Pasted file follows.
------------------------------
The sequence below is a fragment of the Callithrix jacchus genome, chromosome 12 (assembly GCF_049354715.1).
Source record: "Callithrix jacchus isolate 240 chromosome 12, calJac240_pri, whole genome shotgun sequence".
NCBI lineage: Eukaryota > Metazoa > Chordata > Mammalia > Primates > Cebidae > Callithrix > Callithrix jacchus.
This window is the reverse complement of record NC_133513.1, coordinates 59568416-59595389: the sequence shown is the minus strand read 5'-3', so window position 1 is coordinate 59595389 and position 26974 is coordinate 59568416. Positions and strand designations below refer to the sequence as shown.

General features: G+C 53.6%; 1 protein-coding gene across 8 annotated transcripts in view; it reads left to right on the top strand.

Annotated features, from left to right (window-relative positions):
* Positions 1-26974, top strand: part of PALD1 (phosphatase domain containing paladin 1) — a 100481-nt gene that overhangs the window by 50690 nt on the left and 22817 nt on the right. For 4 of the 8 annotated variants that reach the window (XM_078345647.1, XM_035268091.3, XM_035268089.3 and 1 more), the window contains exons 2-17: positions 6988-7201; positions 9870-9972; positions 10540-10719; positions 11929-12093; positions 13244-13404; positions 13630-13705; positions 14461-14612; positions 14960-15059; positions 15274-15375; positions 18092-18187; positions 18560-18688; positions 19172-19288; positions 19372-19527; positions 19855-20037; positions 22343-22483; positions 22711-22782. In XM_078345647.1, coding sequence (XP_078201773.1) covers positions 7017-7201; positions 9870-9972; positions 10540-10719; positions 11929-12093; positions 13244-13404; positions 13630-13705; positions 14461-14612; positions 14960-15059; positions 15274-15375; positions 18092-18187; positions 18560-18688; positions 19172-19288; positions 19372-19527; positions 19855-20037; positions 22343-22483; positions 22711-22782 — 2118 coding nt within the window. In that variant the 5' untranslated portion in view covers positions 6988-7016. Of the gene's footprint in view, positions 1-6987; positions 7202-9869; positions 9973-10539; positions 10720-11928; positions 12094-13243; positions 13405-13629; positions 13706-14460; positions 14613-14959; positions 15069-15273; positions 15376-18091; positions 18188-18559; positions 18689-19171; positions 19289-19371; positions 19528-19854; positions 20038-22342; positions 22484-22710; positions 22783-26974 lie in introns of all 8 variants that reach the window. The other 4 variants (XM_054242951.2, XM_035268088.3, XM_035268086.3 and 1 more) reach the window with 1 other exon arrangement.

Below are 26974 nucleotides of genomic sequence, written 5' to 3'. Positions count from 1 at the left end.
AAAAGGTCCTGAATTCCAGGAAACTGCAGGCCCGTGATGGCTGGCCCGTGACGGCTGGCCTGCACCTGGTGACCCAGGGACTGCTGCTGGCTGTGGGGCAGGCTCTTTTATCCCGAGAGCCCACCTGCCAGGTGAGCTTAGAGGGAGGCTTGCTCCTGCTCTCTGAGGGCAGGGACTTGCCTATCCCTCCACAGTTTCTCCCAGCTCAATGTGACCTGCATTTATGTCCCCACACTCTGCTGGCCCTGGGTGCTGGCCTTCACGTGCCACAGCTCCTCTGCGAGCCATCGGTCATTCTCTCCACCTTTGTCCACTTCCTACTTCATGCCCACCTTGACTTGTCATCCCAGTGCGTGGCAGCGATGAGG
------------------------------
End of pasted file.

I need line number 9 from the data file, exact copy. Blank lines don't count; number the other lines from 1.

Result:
AAAAGGTCCTGAATTCCAGGAAACTGCAGGCCCGTGATGGCTGGCCCGTGACGGCTGGCCTGCACCTGGTGACCCAGGGACTGCTGCTGGCTGTGGGGCAGGCTCTTTTATCCCGAGAGCCCACCTGCCAGGTGAGCTTAGAGGGAGGCTTGCTCCTGCTCTCTGAGGGCAGGGACTTGCCTATCCCTCCACAGTTTCTCCCAGCTCAATGTGACCTGCATTTATGTCCCCACACTCTGCTGGCCCTGGGTGCTGGCCTTCACGTGCCACAGCTCCTCTGCGAGCCATCGGTCATTCTCTCCACCTTTGTCCACTTCCTACTTCATGCCCACCTTGACTTGTCATCCCAGTGCGTGGCAGCGATGAGG